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Workplace Health, Safety & Compensation Law - Workers’ compensation - Appeals and judicial review - Natural justice - Procedural fairness - Boards and tribunals - Powers

Thursday, November 10, 2016 @ 7:00 PM  


Appeal by Schulte from a decision dismissing his motion for judicial review of decisions of the Workers’ Compensation Appeals Commission (Appeals Commission) refusing reconsideration of an earlier decision respecting the appropriate rate of compensation. The appellant was dissatisfied with the compensation he received as a result of a 1987 and a 2006 accident. He argued that various orders of the Workers Compensation Board in 1995, 2005 and 2012 relating to cost of living adjustments were inconsistent with the Charter and that it was not within the competence of the Legislature under the Administrative Procedures and Jurisdiction Act to allow the Board to address division of powers issues under the Constitution, but not issues under the Charter. He also argued there was a reasonable apprehension of bias on the part of the Appeals Commission, either institutionally or specifically.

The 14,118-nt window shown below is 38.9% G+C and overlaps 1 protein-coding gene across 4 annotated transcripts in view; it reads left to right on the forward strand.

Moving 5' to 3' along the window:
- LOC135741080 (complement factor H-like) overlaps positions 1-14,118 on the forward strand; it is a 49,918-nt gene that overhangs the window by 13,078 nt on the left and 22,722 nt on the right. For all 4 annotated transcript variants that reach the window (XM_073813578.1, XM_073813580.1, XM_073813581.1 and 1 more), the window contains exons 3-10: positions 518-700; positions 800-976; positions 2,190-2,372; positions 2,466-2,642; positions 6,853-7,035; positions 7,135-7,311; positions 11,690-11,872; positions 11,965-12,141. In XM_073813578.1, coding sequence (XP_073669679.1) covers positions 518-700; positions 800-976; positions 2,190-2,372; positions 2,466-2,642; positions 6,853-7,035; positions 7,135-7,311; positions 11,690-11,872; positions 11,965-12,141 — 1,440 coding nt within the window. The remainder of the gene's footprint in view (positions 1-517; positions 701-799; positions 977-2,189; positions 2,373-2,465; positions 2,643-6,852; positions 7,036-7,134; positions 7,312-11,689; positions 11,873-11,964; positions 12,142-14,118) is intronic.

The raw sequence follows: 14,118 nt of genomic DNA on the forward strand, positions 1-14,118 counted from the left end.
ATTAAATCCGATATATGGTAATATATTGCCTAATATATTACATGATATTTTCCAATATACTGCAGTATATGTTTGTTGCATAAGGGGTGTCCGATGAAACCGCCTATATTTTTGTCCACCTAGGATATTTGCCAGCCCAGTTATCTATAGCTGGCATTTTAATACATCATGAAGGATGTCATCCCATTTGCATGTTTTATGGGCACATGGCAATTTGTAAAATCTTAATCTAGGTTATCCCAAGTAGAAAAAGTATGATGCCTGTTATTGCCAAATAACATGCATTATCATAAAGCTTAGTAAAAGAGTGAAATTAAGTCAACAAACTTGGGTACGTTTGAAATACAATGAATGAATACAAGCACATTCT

HELD: Appeal dismissed. There was no reviewable error in the Commission not dealing with any of the appellant’s Charter claims. The appellant failed to prove that there was a specific breach of his personal rights. The chambers judge was not wrong in concluding that the appellant had failed to make out any denial of the level of procedural and adjudicative fairness to which he was entitled under the legislation and the processes of the Appeals Commission. The appellant identified no reasonable expectation as to a different and both adjudicatively and procedurally fair process which was denied to the appellant and to which he was entitled beforehand or during the proceedings of the Appeals Commission. The mere fact that the appellant disagreed with any of the reasoning or conclusions of the Appeals Commission did not mean the Appeals Commission was acting in bad faith or committing abuse of process or being dishonest or corrupt.